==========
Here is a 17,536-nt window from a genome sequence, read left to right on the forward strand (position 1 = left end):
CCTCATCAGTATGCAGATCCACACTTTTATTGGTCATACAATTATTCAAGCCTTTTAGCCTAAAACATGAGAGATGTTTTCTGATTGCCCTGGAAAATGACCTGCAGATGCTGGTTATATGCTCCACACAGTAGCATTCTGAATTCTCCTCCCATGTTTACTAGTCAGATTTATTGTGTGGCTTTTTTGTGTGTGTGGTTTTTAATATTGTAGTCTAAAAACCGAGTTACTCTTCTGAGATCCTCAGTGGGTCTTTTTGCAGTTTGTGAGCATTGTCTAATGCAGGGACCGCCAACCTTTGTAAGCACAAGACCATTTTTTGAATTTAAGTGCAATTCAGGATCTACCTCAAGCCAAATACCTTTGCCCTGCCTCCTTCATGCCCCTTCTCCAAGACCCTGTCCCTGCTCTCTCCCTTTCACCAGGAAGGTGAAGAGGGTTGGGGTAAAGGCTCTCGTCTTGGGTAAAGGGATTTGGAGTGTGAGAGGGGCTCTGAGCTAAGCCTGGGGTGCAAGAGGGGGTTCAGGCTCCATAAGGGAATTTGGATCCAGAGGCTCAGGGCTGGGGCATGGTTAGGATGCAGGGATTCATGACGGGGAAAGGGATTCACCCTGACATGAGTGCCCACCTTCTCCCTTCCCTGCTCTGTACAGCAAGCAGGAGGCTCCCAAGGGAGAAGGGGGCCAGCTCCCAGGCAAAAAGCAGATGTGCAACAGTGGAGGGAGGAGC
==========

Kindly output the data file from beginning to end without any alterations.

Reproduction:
Here is a 17,536-nt window from a genome sequence, read left to right on the forward strand (position 1 = left end):
CCTCATCAGTATGCAGATCCACACTTTTATTGGTCATACAATTATTCAAGCCTTTTAGCCTAAAACATGAGAGATGTTTTCTGATTGCCCTGGAAAATGACCTGCAGATGCTGGTTATATGCTCCACACAGTAGCATTCTGAATTCTCCTCCCATGTTTACTAGTCAGATTTATTGTGTGGCTTTTTTGTGTGTGTGGTTTTTAATATTGTAGTCTAAAAACCGAGTTACTCTTCTGAGATCCTCAGTGGGTCTTTTTGCAGTTTGTGAGCATTGTCTAATGCAGGGACCGCCAACCTTTGTAAGCACAAGACCATTTTTTGAATTTAAGTGCAATTCAGGATCTACCTCAAGCCAAATACCTTTGCCCTGCCTCCTTCATGCCCCTTCTCCAAGACCCTGTCCCTGCTCTCTCCCTTTCACCAGGAAGGTGAAGAGGGTTGGGGTAAAGGCTCTCGTCTTGGGTAAAGGGATTTGGAGTGTGAGAGGGGCTCTGAGCTAAGCCTGGGGTGCAAGAGGGGGTTCAGGCTCCATAAGGGAATTTGGATCCAGAGGCTCAGGGCTGGGGCATGGTTAGGATGCAGGGATTCATGACGGGGAAAGGGATTCACCCTGACATGAGTGCCCACCTTCTCCCTTCCCTGCTCTGTACAGCAAGCAGGAGGCTCCCAAGGGAGAAGGGGGCCAGCTCCCAGGCAAAAAGCAGATGTGCAACAGTGGAGGGAGGAGC